Level Up has not entered the arena to oppose traditional humanitarian giving.  They are building a business around the knowledge the international development community has long known- education is the way forward for any society.  In the poorest communities this means the establishment of schools to teach basic literacy and numeracy.  Developing countries with some schooling are best served through programs that offer students an education that will allow them to live healthier lives and participate in their local economy beyond a subsistence level.  In a country like the US, with a well established school system, the goal is to continually improve upon the standards in a way that helps students become better learners, better creators and better thinkers.  In the case of Level UP the goal is to combine the latter models.

Level Up Village offers a range of innovative STEM after school programs for third to sixth graders in the US.  The classes are fun, for example Global Doctors in Training that includes dissections, Global Inventors in Training to promote creativity, innovation, 3-D printing or physics via Mine Craft.  Other companies offer 3D printing and Mine Craft, the difference is that for every class LUV offers in the US the same class is given to a partner school in a developing country.  This is the key to what makes it a social entrepreneurial entity, the US portion is serving a growing industry in after-school programs like a traditional business while the international part is serving a desperate need in poorer countries.  In addition all the children learn about their international partners, especially important in the US where we may lack a global focus in school and have a standard of living that leaves us ignorant of how much of the world lives.  The children interact via weekly video exchange and collaborate- for example a class in Austin, Texas is helping their Cambodian partner build solar lamps that really work.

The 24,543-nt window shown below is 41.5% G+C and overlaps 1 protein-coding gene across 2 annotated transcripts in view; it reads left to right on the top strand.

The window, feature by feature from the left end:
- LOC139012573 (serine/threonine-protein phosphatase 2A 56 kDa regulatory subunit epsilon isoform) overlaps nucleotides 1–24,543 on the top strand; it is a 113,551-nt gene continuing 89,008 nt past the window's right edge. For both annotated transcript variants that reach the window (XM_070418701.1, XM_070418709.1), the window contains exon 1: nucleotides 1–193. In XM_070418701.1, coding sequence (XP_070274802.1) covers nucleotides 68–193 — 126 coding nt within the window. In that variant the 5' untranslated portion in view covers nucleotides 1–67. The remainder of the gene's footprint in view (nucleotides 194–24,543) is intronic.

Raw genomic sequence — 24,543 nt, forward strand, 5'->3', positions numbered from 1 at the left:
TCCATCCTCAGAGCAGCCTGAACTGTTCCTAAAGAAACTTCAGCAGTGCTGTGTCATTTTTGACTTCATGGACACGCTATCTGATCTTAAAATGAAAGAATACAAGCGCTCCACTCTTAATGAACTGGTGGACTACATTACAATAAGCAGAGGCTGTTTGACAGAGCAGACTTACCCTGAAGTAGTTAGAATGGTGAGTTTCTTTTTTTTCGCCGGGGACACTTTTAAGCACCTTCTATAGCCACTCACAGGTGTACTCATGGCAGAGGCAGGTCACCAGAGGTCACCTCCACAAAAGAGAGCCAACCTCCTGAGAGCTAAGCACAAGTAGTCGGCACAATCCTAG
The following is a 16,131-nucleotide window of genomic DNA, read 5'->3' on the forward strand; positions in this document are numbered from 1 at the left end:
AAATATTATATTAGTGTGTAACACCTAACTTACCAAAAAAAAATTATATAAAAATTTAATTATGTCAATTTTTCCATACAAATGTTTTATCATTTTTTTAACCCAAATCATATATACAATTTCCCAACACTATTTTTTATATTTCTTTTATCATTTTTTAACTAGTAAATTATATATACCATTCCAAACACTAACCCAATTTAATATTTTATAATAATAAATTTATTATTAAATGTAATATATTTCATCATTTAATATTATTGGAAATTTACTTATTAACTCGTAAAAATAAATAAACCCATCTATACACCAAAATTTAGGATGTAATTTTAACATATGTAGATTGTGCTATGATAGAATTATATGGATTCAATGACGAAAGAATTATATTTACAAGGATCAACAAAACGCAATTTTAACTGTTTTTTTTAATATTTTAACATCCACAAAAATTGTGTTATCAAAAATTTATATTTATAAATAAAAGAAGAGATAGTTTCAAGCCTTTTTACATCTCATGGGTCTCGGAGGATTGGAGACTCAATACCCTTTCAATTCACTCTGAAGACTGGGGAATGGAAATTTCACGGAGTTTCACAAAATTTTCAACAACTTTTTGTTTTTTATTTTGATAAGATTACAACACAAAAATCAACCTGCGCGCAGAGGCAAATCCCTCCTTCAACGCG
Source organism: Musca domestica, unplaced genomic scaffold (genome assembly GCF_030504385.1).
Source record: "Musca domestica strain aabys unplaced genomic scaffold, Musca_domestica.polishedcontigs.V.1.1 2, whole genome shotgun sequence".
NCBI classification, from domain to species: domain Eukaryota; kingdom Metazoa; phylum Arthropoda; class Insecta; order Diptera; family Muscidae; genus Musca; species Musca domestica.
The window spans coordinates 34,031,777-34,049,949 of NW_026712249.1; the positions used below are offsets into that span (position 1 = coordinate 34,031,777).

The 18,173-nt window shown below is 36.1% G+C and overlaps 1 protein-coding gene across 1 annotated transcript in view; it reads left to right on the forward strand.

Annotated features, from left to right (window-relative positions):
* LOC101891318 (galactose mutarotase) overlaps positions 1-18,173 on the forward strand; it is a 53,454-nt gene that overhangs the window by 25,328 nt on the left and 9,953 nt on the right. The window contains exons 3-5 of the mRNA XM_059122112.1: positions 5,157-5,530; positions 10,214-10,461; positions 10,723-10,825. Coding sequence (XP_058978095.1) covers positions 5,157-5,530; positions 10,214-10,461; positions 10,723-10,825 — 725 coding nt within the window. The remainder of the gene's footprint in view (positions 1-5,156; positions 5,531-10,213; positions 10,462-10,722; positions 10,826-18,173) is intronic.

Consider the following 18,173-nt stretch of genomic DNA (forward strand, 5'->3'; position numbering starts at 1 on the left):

Global Doctors in Training students learn dissection in a New York classroom.

The programs are well crafted and the social aspect is a major difference from their competitors.  The business has grown 400% since being founded in late 2012 and the founders have chosen to forego a pay check for the first two years.  Now LUV has reached the point of seeking outside funding with help from a program by The Refinery, an accelerator- or new business assistance program- in Westport, Connecticut that brings experienced entrepreneurs together with female led start-up companies. Level Up Village were chosen to be part of fall 2014 class and worked for twelve weeks alongside other social start-ups including Planet Fuel, an organic low sugar juice for tweens, and Ware, a game platform designed by a Harvard mathematician to engage children with ADHD.